2011 NFL Draft Analysis: Cam Newton and the Buffalo Bills Are a Bad Fit

Eli NachmanyCorrespondent IIIFebruary 21, 2011

Cam Newton's success at Auburn wouldn't translate to success on the Buffalo Bills.
Cam Newton's success at Auburn wouldn't translate to success on the Buffalo Bills.Christian Petersen/Getty Images

Over and over again, Cam Newton and the Buffalo Bills are linked to one another in NFL mock drafts.

Newton seems like a great fit, considering his athleticism would translate well into Chan Gailey's offense and his recent National Championship ring shows that Newton is a proven winner. The physical specimen would, hypothetically, sit behind Ryan Fitzpatrick for a few years learning the Bills offense and then take over the reins in Buffalo.

And they lived happily ever after.

While this fairy tale may well come to fruition, as reports out of Buffalo's camp indicate that GM Buddy Nix is a Cam Newton fan, the former Auburn Tiger wouldn't be a fit in upstate New York.

Cam Newton has been talked about as a possibility with the third pick because it is widely assumed that the only way Chan Gailey can run an effective offense is with an athletic quarterback.

While Gailey certainly doesn't oppose a quarterback taking off and gaining yards on the ground, using Tyler Thigpen and Kordell Stewart as examples of athletic quarterbacks are outrageous when compared to Cam Newton. Newton is a chiseled athlete, Thigpen and Stewart were just unafraid to run with the ball.

While it is never bad to be too athletic, Newton's game revolves around the run. If he came to Buffalo, Newton would have trouble making all of the NFL throws.

The young quarterback is a "one-look guy;" if his first option isn't open, he'll tuck it and run.

Usually, the first option was a man either wide open down the field, or a check-down receiver in the flat. In the NFL, passing the ball doesn't work like that. There's an inherent difference between a scrambling quarterback and a guy who would rather run the football.

The problem with Newton's approach to passing would be the depth of the wide receiving corps in Buffalo. Newton has well-documented troubles when it comes to cycling through his reads, and the young quarterback wouldn't be able to look for tertiary options down the field.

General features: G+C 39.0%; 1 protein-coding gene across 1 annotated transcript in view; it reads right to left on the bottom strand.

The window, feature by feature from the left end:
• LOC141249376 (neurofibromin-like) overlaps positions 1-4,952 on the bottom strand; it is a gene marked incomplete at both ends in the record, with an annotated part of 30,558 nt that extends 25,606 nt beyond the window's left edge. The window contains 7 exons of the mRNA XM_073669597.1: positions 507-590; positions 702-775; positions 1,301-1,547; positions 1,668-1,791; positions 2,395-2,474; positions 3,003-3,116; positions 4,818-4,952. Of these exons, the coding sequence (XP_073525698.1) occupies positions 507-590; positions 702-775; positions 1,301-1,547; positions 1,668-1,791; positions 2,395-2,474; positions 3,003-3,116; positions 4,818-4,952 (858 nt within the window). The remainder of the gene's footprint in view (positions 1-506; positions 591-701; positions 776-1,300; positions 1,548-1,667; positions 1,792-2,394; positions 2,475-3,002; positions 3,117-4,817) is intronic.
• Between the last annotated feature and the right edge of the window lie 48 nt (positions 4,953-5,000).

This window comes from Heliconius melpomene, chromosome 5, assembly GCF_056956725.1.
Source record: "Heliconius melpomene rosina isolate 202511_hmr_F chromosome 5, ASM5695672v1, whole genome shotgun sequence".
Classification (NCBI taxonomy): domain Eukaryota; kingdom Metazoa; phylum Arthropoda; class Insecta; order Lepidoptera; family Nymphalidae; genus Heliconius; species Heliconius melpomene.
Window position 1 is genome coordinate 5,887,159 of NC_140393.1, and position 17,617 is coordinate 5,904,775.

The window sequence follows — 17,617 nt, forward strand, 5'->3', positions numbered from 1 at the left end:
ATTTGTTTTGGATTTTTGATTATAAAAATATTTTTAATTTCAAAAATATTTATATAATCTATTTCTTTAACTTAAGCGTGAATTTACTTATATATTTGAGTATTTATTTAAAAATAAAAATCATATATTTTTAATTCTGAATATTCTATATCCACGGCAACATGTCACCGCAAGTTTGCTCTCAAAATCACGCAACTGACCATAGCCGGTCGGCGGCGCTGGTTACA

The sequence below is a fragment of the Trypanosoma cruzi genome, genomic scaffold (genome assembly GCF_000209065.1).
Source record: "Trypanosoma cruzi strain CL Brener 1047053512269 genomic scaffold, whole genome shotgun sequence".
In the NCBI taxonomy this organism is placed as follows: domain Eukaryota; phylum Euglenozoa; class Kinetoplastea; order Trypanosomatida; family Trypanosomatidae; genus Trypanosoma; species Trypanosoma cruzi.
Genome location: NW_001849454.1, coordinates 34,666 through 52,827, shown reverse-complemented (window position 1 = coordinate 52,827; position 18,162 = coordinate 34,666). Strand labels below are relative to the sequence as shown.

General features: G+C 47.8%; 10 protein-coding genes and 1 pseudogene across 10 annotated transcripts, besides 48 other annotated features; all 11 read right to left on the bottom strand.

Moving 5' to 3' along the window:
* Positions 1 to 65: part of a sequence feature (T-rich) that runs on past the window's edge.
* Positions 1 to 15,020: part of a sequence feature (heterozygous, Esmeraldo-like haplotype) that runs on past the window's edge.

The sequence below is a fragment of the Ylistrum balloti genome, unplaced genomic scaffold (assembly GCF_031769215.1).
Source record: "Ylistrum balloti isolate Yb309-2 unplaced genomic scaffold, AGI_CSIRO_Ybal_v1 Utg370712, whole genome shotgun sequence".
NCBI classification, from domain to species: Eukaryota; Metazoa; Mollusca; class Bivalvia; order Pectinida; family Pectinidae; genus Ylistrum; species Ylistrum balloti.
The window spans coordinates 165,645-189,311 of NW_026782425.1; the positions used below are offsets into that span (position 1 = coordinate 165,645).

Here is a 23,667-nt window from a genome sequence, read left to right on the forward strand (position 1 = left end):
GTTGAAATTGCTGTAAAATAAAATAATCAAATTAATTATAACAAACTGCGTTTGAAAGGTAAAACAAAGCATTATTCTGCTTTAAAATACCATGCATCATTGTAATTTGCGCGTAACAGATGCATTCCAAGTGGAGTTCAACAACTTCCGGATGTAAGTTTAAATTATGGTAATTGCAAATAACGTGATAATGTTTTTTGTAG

On the contrary, in 2010 Ryan Fitzpatrick looked through all of his options before throwing the ball, helping No. 2 receiver Stevie Johnson to emerge as a breakout star in Buffalo. Newton would handicap the offense with his unwillingness to stay in the pocket for an extra second and find open men, and Chan Gailey wouldn't be able to run three- or four-receiver sets effectively like he was able to with Fitzpatrick.

Having Fitzpatrick, a slightly athletic quarterback who is more known as a pocket passer, made the Bills offense an explosive unit at times last season.

In fact, it wasn't the Bills offensive totals that did the team injustice in 2010. It was a defense that couldn't stop the run.

With the third pick, top-flight defensive linemen like Da'Quan Bowers (assuming the Broncos don't take him second), Marcel Daerus and Robert Quinn (if the Bills are serious about re-installing principles of the 4-3) will be available.

There is just no reason to draft a quarterback with the third pick unless the guy is a surefire franchise signal-caller.

Newton is the exact opposite. There are a ton of questions surrounding him, including how his lack of throwing accuracy would be exacerbated by the howling winds in Buffalo.

Don't forget, either, that many scouts and coaches have their doubts about Newton's makeup and character. The Bills can't afford to set their franchise back by five years with a botched quarterback pick.

The Auburn product just doesn't make sense at No.3 .

The question of how to use the No. 3 pick in Buffalo is, in fact, comparable to the conundrum in Cleveland. If AJ Green is available with the pick, I've read a few columns in which Browns fans would pass on the ultra-talented wideout.

Cleveland fans figure that with all of the wide receivers that would be left by the time the Browns' next pick rolls around, it would be more suitable to draft for the defense with their top-10 pick.

In Buffalo, the team brass has to figure that Colin Kaepernick, a quarterback who would be a much better fit in Buffalo due to his lack of makeup concerns and ability to throw the ball into the wind, could be obtained in the third round.

After one of the league's worst defensive efforts against the run in 2010, the Bills need to reinvent the defensive line.

With Marcus Stroud given his outright release and Kyle Williams emerging into a star in the trenches, Buffalo would be well-suited to scrap plans of drafting Newton and make it a top priority to scout the elite defensive linemen at the scouting combine. The Bills would both provide Kyle Williams with help and get a stout run stopper to grow with the young defense.

For the sake of improving one of the worst run defenses in the NFL, stay away from Cam Newton. Stay far, far away.